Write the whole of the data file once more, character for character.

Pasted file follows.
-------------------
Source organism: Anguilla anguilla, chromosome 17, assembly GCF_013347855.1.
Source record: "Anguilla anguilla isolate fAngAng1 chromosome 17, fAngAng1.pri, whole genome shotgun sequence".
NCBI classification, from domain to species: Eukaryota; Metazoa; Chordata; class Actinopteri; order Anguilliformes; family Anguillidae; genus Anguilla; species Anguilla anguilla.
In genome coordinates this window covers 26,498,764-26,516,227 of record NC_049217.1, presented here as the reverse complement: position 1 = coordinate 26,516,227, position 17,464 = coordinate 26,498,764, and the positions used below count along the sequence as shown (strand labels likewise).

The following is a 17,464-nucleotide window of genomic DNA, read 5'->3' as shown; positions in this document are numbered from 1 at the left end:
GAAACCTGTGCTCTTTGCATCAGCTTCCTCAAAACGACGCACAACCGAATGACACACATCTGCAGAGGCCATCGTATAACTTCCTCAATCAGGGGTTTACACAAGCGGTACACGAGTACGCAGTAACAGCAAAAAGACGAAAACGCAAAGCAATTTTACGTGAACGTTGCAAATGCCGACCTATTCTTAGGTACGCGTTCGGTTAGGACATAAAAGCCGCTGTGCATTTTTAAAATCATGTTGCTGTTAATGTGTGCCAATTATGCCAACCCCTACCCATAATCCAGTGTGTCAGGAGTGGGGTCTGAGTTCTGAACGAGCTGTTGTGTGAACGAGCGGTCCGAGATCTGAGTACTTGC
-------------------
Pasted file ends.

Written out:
Source organism: Anguilla anguilla, chromosome 17, assembly GCF_013347855.1.
Source record: "Anguilla anguilla isolate fAngAng1 chromosome 17, fAngAng1.pri, whole genome shotgun sequence".
NCBI classification, from domain to species: Eukaryota; Metazoa; Chordata; class Actinopteri; order Anguilliformes; family Anguillidae; genus Anguilla; species Anguilla anguilla.
In genome coordinates this window covers 26,498,764-26,516,227 of record NC_049217.1, presented here as the reverse complement: position 1 = coordinate 26,516,227, position 17,464 = coordinate 26,498,764, and the positions used below count along the sequence as shown (strand labels likewise).

The following is a 17,464-nucleotide window of genomic DNA, read 5'->3' as shown; positions in this document are numbered from 1 at the left end:
GAAACCTGTGCTCTTTGCATCAGCTTCCTCAAAACGACGCACAACCGAATGACACACATCTGCAGAGGCCATCGTATAACTTCCTCAATCAGGGGTTTACACAAGCGGTACACGAGTACGCAGTAACAGCAAAAAGACGAAAACGCAAAGCAATTTTACGTGAACGTTGCAAATGCCGACCTATTCTTAGGTACGCGTTCGGTTAGGACATAAAAGCCGCTGTGCATTTTTAAAATCATGTTGCTGTTAATGTGTGCCAATTATGCCAACCCCTACCCATAATCCAGTGTGTCAGGAGTGGGGTCTGAGTTCTGAACGAGCTGTTGTGTGAACGAGCGGTCCGAGATCTGAGTACTTGC